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Actiontec WCB6200Q MoCA Wireless Network Extender Review

Actiontec WCB6200Q MoCA Wireless Network Extender Review
We take a look at Multimedia over Coax Alliance (MoCA), an emerging networking technology in the consumer market which allows you to extend your network.
By: Tyler Bernath | Network Adapters in Networking | Posted: Mar 5, 2016 2:50 am
TweakTown Rating: 84%Manufacturer: Actiontec

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For many, the typical wireless network extender is something that is connected via running a length of Ethernet cable or wirelessly. Unknown to myself until a few short months ago there is another standard that is beginning to emerge, MoCA or Multimedia over Coax Alliance.

 

A few months ago, I was contacted by Actiontec shortly after they launched their latest MoCA network extender, the WCB6200Q. This solution supports the latest bonded MoCA standard in version two along with being compliant to 802.11ac with its dual-band configuration.

 

This extender requires that your existing router supports MoCA or optionally you can purchase an adapter such as the ECB6200, which Actiontec sent over for testing. The dual-band radios on this solution are capable of 600Mbps on the 2.4GHz band and 1300 Mbps on the 5GHz band using a 4x4 radio configuration while also having dual Gigabit Ethernet ports on the back of the unit.

 

MSRP for the Actiontec WCB6200Q is listed at $149.99 while the ECB6200 adapter comes in at $89.99 and both carry a one-year warranty.

 

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The packaging for the Actiontec WCB6200Q was quite simple, plain brown boxes for both the extender on the left and ECB6200 adapter to the right.

 

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The scope of delivery for the ECB6200 is seen above. It includes a short coaxial cable, power adapter, and Ethernet cable.

 

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A closer look at the adapter reveals two LEDs on the front edge of the device while two coaxial ports flank the left and Ethernet is to the right.

 

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Moving on, we have the scope of delivery for the other box, the WCB6200Q. Things are quite similar with an Ethernet cable, power adapter, and coaxial cable, but this does include a splitter as well.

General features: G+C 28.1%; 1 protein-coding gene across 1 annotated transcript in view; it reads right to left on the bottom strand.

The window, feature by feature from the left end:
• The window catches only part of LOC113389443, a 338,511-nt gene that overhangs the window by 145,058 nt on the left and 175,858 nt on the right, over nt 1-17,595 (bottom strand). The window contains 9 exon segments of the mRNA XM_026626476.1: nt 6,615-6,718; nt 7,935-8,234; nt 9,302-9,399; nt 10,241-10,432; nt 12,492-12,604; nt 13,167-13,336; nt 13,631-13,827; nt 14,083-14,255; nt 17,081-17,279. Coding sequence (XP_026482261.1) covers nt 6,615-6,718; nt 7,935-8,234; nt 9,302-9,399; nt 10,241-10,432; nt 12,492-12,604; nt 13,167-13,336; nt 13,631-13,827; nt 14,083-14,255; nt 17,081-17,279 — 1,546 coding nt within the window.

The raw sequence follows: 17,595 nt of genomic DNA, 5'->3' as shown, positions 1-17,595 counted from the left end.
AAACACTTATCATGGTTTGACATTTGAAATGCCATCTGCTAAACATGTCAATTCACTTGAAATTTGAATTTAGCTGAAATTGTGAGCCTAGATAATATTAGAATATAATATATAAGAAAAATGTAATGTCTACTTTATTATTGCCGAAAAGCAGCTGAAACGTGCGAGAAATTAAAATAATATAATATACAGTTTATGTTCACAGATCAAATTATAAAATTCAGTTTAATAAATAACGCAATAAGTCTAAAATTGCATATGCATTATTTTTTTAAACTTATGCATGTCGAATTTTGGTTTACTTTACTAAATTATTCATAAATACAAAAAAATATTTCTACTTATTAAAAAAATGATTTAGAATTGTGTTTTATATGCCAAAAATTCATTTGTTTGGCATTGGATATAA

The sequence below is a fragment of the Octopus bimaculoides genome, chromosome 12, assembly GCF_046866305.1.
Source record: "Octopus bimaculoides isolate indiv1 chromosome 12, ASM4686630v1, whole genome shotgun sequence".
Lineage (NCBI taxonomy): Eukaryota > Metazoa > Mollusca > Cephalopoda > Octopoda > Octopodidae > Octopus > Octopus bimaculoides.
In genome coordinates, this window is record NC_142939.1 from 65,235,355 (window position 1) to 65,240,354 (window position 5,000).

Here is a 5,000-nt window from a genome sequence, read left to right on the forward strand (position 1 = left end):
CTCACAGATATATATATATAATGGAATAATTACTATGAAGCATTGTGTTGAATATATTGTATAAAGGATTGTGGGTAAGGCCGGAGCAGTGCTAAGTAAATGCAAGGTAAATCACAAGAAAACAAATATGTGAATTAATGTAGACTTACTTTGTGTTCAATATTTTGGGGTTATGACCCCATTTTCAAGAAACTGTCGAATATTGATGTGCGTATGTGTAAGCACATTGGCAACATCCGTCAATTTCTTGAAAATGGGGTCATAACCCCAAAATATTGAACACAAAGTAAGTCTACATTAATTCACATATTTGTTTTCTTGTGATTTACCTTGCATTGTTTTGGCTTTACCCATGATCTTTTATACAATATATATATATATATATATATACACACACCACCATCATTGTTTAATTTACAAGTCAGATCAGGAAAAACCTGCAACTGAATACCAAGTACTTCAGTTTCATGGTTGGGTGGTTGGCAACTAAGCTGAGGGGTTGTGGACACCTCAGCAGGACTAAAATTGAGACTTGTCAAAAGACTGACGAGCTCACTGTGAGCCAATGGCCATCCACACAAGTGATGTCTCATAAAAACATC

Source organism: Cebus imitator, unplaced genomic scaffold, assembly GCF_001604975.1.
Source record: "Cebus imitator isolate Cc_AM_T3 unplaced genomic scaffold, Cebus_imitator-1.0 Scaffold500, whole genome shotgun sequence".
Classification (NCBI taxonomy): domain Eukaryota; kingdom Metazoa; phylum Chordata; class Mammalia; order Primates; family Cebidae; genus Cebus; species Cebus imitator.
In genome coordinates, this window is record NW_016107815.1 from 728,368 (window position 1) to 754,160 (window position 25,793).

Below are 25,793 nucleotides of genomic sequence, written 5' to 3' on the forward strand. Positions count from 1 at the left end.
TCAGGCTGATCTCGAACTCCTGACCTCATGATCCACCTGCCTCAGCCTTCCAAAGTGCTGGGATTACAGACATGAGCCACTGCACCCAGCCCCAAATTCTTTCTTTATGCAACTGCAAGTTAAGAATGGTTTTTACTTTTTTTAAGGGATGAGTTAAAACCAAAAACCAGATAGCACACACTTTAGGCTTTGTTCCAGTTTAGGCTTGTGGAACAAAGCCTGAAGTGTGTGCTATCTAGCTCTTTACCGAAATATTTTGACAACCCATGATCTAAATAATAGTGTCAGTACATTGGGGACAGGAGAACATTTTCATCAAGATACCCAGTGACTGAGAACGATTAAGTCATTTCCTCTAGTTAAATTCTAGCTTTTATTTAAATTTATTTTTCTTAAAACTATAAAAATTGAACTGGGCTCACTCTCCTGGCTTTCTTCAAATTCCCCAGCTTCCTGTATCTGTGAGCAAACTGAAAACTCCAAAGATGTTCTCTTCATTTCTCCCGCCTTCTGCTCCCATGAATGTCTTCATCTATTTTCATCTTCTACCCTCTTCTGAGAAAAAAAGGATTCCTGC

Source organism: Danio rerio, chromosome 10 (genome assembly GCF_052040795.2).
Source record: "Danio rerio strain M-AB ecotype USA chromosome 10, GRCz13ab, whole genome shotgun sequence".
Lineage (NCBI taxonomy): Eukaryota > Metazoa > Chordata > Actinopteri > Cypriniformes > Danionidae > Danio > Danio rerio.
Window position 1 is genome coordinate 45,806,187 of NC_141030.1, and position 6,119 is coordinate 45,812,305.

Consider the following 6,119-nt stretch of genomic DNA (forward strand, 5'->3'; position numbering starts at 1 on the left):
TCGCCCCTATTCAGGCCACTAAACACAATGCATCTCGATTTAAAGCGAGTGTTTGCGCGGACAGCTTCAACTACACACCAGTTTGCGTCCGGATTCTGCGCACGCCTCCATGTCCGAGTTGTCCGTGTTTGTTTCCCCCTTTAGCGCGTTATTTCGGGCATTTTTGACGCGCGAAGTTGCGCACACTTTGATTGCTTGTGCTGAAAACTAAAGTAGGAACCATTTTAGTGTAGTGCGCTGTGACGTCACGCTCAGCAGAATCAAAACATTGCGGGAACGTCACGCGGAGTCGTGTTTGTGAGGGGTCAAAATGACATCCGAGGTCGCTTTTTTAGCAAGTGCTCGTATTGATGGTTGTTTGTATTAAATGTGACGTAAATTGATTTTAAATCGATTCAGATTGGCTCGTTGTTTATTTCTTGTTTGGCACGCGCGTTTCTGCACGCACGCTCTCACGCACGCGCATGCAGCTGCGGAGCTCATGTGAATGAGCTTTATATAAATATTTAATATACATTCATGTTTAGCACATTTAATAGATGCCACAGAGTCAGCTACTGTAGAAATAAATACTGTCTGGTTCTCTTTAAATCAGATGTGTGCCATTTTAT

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The front of the extender houses six LEDs from which you can gather information about power, the coaxial connection along with wireless activity and Ethernet.

 

GO TO TOP OF THE NEXT COLUMN ^

 

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As I mentioned very briefly, the extender does have two gigabit Ethernet ports on the back of the device, along with its coaxial input and reset button.

 

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To test the WCB6200Q, I made a trip to the basement of my home and set this solution up as any typical consumer would using existing coaxial cable. The cable I used was a fifty-foot run that goes from the basement to my office and is an RG8 coaxial. In the basement, I deployed the ECB6200 adapter with Ethernet and coaxial connections, and in my office, the extender was set up and connected to the test PC via LAN. As you can see above, I wasn't quite able to get the Actiontec to enter the enhanced mode to reach full performance and as you can see peaked out at 432 Mbps.

 

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Doing a simple LAN to 2.4GHz test, the Actiontec was able to produce 95 Mbps.

 

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Moving over to 5GHz, the Actiontec device did quite a bit better reaching 245 Mbps.

 

With MoCA being a completely new technology to me, I'm sure somewhere in testing I may have messed something up. With that said, I tinkered with this solution for over a month and always came up with the same results leaving me thinking it may need a firmware update. At any rate, I do like this technology and see where it can be quite useful for large building or rentals with multiple floors. And that leads me to the build quality, which I thought was quite good. It's at least up to par with every network extender I have tested and that includes all the major vendors.

 

Performance, as seen, could use some help, whether that be me figuring out how to get this device into the enhanced mode or Actiontec releasing a firmware update to get there. In testing, I was able to reach 432 Mbps over LAN, 95 Mbps over 2.4GHz and 245 Mbps on 5GHz.

Overall, I can only recommend this device to those who don't have the access or means to run CAT5 or CAT6 cable where they need it. This device is much better than powerline networking and a solid alternative to the traditional wireless network extenders.

 

 

 

Tyler's Test System Specifications

 

Product Summary Breakdown

Performance74%
Quality including Design and Build85%
General Features85%
Bundle and Packaging90%
Value for Money87%
Overall TweakTown Rating84%

The Bottom Line: If you are one that is looking for alternative to running lengths of ethernet cable to an upstairs destination, the Actiontec WCB6200Q may be a solid alternative.

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